There must be some alternate universe along the space-time continuum where Guided By Voices is the biggest band in the world. That's certainly how the group has carried itself through the last 30 years. Started as a sort of bite-sized, basement-brand version of the Who, GBV is basically a decades-old rock'n'roll fantasy camp for midwestern songwriting machine Robert Pollard and the dozens of other musicians to pass through its ranks. But after so many years of playing the role, the fantasy has blurred into a kind of reality: To a certain generation of indie-rock fans, GBV is the greatest damn rock'n'roll band around.

That's certainly how the sold-out crowd at the Wonder Ballroom treated them on Saturday night. In a city where audiences are more likely chat among themselves than sing along, it was heartening to be amongst a bunch of middle-aged dudes spilling PBR on themselves while fist-pumping to sub-three minute anthems like "Game of Pricks," "Buzzards and Dreadful Crows" and "Motor Away." Not that the band left a lot of room for talking: It ran through its sprawling, 40-plus song set list at a breakneck, Ramones-like pace, interspersing newer tracks from the whopping six albums it's released since reforming in 2010 with classics from the band's '90s heyday. 

Though GBV has always been a vehicle for Pollard's seemingly endless repository of pop hooks, this incarnation of the group—the "classic lineup" that recorded 1994's seminal Bee Thousand, sans recently axed drummer Kevin Fennell—isn't just his backing band. As Pollard guzzled beers from an onstage cooler, swung the microphone and high-kicked like a paunchier David Lee Roth, the other musicians acted out their own amusing bits of rock-star histrionics. Guitarist Mitch Mitchell windmilled his axe and sang backup through the cigarette dangling from his lip. Bassist Greg Demos, dressed in his customary vest-and-frilly shirt combo, alternated between lifting his bass over his head and sticking it between his legs and charging the audience. Tobin Sprout—the George Harrison to Pollard's Lennon-McCartney hybrid, dutifully plugged away at his riffs, before stepping to the mic to sing his "Here Comes the Sun," Alien Lanes' "A Good Flying Bird."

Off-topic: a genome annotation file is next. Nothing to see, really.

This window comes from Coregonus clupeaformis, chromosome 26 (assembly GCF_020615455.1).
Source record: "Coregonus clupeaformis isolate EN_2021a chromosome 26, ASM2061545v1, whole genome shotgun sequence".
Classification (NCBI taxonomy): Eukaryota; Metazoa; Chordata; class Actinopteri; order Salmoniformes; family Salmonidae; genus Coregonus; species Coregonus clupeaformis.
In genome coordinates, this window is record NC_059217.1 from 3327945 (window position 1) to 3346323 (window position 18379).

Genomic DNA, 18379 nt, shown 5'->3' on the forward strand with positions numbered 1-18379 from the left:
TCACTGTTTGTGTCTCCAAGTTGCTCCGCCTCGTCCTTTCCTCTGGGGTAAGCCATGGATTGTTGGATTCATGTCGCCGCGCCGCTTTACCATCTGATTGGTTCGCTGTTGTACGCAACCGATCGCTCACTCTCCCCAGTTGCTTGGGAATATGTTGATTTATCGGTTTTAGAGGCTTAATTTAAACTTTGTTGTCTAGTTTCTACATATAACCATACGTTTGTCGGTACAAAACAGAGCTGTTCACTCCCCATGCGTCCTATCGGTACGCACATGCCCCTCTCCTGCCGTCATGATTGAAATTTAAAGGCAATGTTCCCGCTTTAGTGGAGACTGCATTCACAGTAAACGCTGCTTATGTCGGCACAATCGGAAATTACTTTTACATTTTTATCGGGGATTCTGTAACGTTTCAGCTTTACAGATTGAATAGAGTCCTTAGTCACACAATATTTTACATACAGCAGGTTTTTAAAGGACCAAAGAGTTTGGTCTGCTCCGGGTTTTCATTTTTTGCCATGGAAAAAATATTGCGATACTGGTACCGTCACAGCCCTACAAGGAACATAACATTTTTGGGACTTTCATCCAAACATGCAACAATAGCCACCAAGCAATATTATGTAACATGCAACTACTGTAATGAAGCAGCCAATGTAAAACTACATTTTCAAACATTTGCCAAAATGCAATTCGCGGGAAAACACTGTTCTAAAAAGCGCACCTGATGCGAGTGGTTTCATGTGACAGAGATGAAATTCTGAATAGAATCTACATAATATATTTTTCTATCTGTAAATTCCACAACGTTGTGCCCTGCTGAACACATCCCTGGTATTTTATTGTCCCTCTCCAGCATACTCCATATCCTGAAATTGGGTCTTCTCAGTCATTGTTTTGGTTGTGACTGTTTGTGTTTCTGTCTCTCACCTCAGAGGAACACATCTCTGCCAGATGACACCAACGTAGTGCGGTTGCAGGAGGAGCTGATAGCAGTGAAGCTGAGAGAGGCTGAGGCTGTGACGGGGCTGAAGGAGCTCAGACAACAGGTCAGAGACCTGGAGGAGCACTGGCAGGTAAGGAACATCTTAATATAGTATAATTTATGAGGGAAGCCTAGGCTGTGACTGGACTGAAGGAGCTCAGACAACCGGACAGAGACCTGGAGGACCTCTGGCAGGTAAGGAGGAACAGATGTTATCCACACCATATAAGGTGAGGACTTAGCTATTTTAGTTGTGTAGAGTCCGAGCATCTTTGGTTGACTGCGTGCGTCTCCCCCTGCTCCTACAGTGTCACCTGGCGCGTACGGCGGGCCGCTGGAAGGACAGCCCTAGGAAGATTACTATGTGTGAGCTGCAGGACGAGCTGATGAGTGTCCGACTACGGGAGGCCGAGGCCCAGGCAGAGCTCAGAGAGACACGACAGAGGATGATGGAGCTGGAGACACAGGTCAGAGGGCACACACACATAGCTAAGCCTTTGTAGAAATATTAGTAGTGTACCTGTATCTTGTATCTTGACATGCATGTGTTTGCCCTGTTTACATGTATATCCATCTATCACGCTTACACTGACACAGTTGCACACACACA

As the crowd filed out of the Wonder two hours later, following a rousing "A Salty Salute," I ran into a friend of mine, who immediately blurted out, "Better than the Beatles!" Admittedly, he was a bit intoxicated. But that's the thing about Guided By Voices: Viewed through the lens of high-prescription beer goggles, no band looks better.

All photos by Thomas Teal.